Deontay Wilder: Punching power among all-time greatsWritten by Leroy Cleveland
WBC Heavyweight Champion Deontay Wilder is 40-0 with 39 knockouts and he stopped every opponent he's faced inside the distance. And yes, the only fighter to hear the final bell against Wilder, Bermane Stiverne, was knocked out inside of a round in their rematch.
In March, Wilder stopped highly-ranked, very durable Luis Ortiz (then 28-0) after the latter had Deontay hurt on the ropes. Other foes include the super tough Johann Duhaupas (then 32-2) and the resilient Eric Molina (23-2).
Ortiz, Stiverne, Duhaupas and Molina... Not creampuffs by any stretch.
At this moment, Wilder's 98 percent KO-to-fights-ratio is the highest in heavyweight championship history. Rival Anthony Joshua at 21-0, 20 KO sits at 95 percent and third is Vitali Klitschko (45-2, 41 KO) at 87 percent.
But, having fought half the number of fights as Wilder, Joshua's KO ratio is far less proven while Vitali's is deceptive. A great fighter and champion, Vitali wasn't an extraordinarily explosive puncher but recorded a high percentage of KOs by wearing opponents down through the course of a fight.
At this moment. his KO percentage and highlight films suggest Deontay Wilder may be one of the hardest punchers in heavyweight championship history. With a single punch, Wilder can end a fight or dramatically change the course of a bout.
To say he's explosive would be an understatement.
Remember when Artur Szpilka was giving a fine account of himself prior to be stretched by a Wilder counterpunch?
How about his scary KO over Siarhei Liakhovich?
Retired 6'8" heavyweight Richard Towers, who has been used as a sparring partner for just about everyone, including Anthony Joshua, Wladimir Klitschko, Vitali Klitschko and Tyson Fury, recently told the Sun:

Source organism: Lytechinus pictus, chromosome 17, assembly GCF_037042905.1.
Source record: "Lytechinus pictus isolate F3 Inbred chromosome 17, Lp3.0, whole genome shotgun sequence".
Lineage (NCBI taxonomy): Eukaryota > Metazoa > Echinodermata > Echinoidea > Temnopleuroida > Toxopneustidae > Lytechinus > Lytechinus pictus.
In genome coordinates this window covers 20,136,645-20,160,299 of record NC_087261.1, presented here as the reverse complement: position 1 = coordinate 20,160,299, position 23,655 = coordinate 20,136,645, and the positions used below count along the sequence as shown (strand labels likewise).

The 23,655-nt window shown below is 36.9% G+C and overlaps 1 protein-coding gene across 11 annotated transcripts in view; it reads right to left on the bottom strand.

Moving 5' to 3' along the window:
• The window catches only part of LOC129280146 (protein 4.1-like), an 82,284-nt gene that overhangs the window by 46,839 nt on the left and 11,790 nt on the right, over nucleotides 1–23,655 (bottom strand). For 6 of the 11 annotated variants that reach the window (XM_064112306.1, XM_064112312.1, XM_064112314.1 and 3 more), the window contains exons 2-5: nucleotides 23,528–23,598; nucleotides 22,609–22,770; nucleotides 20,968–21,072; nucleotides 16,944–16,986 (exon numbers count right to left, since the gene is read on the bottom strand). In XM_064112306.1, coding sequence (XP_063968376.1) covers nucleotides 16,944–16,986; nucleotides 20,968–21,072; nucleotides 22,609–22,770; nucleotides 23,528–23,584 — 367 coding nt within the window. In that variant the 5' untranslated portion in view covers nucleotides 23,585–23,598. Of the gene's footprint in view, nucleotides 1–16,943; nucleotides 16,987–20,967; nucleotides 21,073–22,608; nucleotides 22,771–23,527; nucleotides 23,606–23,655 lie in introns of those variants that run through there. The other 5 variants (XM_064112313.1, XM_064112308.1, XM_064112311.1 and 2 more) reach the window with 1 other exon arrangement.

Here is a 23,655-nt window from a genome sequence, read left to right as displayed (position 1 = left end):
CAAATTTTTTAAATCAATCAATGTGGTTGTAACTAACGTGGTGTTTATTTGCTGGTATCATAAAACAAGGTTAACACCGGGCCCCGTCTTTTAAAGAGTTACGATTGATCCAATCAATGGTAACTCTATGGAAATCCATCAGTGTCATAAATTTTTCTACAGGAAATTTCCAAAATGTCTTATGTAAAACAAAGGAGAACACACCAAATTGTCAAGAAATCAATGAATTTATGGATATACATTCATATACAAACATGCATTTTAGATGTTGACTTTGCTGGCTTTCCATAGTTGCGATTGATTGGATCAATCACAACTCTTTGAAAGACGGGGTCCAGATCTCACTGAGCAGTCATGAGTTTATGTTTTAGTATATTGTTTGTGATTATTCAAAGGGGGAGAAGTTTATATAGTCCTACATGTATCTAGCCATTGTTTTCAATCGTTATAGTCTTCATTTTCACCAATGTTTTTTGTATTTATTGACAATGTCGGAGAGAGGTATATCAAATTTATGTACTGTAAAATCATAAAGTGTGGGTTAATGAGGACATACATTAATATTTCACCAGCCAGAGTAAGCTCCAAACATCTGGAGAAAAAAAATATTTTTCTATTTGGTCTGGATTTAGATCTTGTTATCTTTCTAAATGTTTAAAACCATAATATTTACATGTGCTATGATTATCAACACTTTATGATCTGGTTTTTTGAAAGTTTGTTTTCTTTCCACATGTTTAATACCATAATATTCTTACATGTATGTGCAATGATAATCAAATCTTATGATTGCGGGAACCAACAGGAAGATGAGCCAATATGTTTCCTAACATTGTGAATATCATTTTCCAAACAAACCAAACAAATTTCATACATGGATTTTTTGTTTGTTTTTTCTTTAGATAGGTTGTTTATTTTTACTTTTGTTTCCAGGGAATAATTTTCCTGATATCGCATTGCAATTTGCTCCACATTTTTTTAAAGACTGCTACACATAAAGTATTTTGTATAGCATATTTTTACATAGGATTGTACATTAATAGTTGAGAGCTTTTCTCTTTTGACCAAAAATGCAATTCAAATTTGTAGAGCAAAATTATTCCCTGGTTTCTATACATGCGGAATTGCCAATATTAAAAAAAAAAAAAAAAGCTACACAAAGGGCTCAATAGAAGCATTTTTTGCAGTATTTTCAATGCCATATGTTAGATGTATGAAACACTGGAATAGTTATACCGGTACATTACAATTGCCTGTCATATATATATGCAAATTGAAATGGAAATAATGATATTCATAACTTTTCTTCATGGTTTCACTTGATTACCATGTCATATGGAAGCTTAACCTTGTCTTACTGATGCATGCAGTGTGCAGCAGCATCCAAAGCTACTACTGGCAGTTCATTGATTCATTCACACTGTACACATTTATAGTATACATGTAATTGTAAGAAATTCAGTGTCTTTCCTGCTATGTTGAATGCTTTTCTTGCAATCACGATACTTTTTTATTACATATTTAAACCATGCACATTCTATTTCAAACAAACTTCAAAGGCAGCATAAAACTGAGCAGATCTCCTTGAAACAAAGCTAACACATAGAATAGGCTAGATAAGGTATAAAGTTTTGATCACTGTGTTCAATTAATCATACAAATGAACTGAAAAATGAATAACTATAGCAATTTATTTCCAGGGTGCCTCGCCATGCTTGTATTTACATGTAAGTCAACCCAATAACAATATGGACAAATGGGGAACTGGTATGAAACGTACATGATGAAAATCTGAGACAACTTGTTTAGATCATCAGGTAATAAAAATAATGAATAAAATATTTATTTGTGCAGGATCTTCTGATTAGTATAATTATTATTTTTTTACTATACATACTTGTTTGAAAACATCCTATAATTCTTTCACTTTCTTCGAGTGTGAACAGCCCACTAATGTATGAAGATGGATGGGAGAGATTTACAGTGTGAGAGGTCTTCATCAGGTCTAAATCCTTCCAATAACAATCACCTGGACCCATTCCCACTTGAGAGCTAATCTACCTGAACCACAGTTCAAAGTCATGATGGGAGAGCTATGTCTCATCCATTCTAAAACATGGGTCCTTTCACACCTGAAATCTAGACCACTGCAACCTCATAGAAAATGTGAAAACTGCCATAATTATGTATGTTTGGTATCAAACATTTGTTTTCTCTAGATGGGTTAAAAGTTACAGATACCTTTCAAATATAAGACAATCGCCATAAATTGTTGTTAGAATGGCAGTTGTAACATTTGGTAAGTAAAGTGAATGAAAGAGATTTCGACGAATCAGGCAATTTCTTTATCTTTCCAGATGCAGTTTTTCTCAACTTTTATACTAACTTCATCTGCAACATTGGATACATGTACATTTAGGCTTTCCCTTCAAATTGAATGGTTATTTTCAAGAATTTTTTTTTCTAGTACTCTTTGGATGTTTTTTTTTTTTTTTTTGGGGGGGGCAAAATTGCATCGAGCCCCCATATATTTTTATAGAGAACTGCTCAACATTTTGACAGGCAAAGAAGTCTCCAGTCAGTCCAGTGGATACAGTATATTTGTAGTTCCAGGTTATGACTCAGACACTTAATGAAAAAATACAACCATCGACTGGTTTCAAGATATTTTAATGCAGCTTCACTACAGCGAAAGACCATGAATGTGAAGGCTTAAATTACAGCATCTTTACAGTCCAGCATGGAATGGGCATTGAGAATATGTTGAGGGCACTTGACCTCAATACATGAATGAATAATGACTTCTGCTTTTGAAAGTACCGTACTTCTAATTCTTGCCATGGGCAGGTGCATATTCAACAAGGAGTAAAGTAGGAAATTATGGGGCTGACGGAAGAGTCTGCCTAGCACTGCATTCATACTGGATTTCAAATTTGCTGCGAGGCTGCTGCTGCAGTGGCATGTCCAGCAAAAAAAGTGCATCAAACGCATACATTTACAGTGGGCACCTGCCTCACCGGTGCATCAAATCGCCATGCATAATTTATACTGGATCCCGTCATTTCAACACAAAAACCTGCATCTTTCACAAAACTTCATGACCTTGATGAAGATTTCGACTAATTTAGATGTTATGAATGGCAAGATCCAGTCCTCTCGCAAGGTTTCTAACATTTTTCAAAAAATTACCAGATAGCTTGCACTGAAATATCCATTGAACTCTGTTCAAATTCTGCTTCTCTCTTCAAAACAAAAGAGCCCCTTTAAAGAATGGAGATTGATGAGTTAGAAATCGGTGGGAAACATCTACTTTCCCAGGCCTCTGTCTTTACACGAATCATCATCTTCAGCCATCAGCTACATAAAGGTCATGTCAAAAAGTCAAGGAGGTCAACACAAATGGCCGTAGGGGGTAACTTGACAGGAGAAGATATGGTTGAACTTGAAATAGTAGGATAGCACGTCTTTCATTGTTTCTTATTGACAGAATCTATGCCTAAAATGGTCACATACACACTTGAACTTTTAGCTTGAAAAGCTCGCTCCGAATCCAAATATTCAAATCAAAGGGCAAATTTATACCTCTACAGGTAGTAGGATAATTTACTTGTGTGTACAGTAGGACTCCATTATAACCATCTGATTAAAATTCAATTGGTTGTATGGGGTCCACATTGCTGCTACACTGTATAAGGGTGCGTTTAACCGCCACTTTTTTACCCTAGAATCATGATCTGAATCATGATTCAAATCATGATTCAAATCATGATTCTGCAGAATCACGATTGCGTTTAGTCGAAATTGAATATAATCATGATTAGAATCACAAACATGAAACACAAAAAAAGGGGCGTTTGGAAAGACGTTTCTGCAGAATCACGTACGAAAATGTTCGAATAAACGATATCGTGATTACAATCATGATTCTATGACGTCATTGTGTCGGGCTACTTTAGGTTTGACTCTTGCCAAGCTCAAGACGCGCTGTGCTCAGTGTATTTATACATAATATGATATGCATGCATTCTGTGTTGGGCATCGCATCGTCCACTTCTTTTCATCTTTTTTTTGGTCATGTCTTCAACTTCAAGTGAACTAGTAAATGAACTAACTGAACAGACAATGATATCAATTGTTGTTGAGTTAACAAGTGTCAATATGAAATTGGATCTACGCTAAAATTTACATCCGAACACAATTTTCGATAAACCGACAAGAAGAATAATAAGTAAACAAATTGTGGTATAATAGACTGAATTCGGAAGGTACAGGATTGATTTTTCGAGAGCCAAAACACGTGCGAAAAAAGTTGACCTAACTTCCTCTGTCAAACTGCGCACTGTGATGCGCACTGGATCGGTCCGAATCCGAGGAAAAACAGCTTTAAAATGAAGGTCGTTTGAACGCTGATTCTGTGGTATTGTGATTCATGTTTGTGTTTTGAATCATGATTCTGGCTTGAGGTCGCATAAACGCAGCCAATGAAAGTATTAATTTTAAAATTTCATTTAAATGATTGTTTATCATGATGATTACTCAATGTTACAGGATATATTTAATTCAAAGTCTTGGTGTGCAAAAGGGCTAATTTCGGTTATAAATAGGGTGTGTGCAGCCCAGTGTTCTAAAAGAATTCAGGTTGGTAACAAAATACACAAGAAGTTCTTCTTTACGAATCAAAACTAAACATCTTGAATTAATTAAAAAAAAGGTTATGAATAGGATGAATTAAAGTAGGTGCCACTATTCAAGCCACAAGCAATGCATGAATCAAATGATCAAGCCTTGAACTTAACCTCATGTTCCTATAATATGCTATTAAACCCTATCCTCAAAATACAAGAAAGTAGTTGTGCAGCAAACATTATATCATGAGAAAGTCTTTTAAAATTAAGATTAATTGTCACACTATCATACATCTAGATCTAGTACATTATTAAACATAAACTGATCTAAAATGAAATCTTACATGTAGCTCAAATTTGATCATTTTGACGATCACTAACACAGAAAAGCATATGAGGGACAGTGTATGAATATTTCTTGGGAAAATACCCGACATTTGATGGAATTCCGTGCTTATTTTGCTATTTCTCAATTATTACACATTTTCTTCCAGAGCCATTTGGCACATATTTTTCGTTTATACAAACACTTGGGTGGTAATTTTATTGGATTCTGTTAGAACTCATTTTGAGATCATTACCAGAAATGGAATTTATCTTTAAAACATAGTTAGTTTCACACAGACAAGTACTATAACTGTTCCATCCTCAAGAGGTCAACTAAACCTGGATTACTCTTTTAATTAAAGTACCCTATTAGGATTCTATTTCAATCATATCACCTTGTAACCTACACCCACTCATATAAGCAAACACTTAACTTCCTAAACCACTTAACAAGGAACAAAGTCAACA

"I've sparred with every heavyweight you could think of, except Joseph Parker. And I know when it comes to power, Deontay Wilder is in a league of his own."
"Put it this way: He hits FOUR times harder than Vitali Klitschko, he hits FIVE times harder than Wladimir Klitschko, he hits SIX times harder than Anthony Joshua, and he hits EIGHT times harder than Tyson Fury."
Is Deontay Wilder a stronger puncher than a prime George Foreman, who is considered by many as the hardest puncher in heavyweight championship history? Perhaps it's too early to ask that question but his KO percentage and spectacular highlights suggest that isn't outside the realm of possibility. On paper and on film, his power looks every bit as impressive as Big George's.
Let's not forget Wilder KO'd all of his first 32 opponents in four rounds or less.
Of course, that doesn't mean he's as good or as accomplished as a prime Foreman. It simply means his power may be as intimidating if not a little more frightening.
So what does the former heavyweight / top-level sparring partner think of Wilder vs Tyson Fury (27-0, 19 KO) later this year?
"We sparred on and off for two years and he was great, but I have to be honest: this is the wrong fight to take right now. It really is. Tyson has just come back on the scene and, although he is a grafter, this isn't the ideal time for him to fight Wilder," Towers explained.
"He is moving OK against easy opposition, but he has got a big body and a big head to move out of the way for 12 rounds against Wilder. Thats no easy task."
Although there's been no official date and venue announcement for the WBC heavyweight Title showdown between Deontay Wilder and Fury, the bout is expected to happen in Las Vegas in November or December.
Deontay Wilder KO highlights